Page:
Striking Seattle carpenters returned to work Wednesday after the Northwest Carpenters Union said it reached a contract agreement with the Associated General Contractors and directed its members to return to work pending a vote.

Union members have been on strike since Sept. 16, with rotating pickets at some major projects in Seattle and on the Eastside. Leading up to the strike, members rejected four previous contract proposals put forward by union leadership.

Carpenters who voted no on previous deals said the agreements did not do enough to boost pay and benefits as the cost of living in the Seattle area skyrockets. Union membership was divided, with carpenters who voted no publicly criticizing union leadership over the bargaining and strike planning. Some walked out in wildcat strikes.

The new deal is a modest change from the previous tentative agreement members rejected. 

The last deal offered a total increase, including pay and benefits, of $13.25 over four years. This offer includes $10.02 over three years. Both work out to about $3.30 a year in pay and benefits increases. Current carpenter wages range from $46.92 to $48.42 an hour. 

“Sometimes people think that a strike produces automatic big dollars at the end of the game and that’s not usually how it works,” said Evelyn Shapiro, executive secretary-treasurer of the union.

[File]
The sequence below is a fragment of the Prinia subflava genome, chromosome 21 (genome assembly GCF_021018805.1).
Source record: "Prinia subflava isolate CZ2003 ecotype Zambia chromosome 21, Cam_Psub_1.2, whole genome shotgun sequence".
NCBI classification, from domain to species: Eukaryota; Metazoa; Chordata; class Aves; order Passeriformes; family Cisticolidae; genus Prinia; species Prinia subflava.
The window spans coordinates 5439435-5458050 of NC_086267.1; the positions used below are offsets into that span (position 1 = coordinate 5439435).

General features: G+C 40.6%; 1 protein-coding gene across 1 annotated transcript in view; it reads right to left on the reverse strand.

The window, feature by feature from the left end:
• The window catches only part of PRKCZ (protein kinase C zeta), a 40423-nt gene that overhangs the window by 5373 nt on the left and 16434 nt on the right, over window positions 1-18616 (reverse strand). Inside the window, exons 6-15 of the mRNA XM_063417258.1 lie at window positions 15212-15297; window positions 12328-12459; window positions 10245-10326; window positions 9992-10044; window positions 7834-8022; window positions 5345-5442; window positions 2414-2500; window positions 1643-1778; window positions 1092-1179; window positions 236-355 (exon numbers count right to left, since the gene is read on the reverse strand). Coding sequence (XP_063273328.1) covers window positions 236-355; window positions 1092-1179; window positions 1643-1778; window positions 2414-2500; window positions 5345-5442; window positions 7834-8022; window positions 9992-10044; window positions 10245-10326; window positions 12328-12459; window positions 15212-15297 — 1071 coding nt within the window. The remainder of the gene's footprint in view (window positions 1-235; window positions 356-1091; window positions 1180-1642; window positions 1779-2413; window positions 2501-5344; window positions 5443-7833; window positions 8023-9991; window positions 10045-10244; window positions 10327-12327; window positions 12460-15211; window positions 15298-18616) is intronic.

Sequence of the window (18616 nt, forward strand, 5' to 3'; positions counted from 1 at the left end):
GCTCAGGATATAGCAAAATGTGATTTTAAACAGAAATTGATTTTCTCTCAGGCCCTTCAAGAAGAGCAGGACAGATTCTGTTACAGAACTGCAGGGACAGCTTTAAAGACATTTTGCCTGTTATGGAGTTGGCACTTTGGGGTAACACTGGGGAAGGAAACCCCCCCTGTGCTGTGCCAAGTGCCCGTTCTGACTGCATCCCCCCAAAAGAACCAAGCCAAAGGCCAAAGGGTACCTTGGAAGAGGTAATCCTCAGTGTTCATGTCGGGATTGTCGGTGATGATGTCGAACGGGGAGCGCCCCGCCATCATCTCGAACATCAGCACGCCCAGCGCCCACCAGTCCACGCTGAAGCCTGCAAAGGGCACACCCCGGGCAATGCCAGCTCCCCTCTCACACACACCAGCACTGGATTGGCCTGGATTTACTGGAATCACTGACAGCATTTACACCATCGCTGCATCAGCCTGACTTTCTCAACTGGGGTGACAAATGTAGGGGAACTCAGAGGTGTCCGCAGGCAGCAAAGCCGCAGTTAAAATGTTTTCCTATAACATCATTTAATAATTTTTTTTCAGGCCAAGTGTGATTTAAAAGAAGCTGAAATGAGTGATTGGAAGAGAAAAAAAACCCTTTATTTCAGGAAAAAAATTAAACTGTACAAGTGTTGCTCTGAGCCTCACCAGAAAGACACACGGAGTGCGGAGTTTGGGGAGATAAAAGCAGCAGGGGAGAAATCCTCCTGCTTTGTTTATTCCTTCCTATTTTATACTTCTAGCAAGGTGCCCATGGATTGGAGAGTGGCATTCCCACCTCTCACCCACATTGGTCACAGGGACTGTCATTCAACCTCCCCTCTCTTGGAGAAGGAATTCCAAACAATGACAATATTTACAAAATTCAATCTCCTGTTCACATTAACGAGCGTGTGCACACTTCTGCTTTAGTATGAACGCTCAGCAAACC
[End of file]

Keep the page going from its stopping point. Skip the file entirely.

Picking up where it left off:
Shifting from a four-year to three-year deal “keeps us in line with the other trade unions,” said bargaining committee member Ryan Case.

Parking pay was another key dispute for union members, who say the high cost to park near job sites in Seattle and Bellevue is a drain on their paycheck, but the new deal makes only slight changes to previous proposals.

The new agreement bumps up the start date for a new $1.50-per-hour parking benefit in Bellevue from 2023 to 2022. Both deals included an expanded Seattle parking zone and increase in hourly parking pay from $1 to $1.50.

In a Facebook group organized by carpenters who voted against past deals, some maintained skepticism and urged each other to stay off the job. It’s not yet clear when members will vote. The union said it would release more details later Wednesday.

Union membership rejected the last deal and authorized the strike with a 56% to 44% vote. The new deal will need a majority vote to pass. 

The loss of pay during the strike may motivate more members to turn out for the vote, Case said.

Although a majority of union members voted to authorize the strike last month, many of the union’s 12,000 members have not walked off the job because they work at job sites governed by no-strike agreements. Those include high-profile sites, such as Sound Transit light-rail lines. Instead, those carpenters have paid toward a strike fund for their colleagues.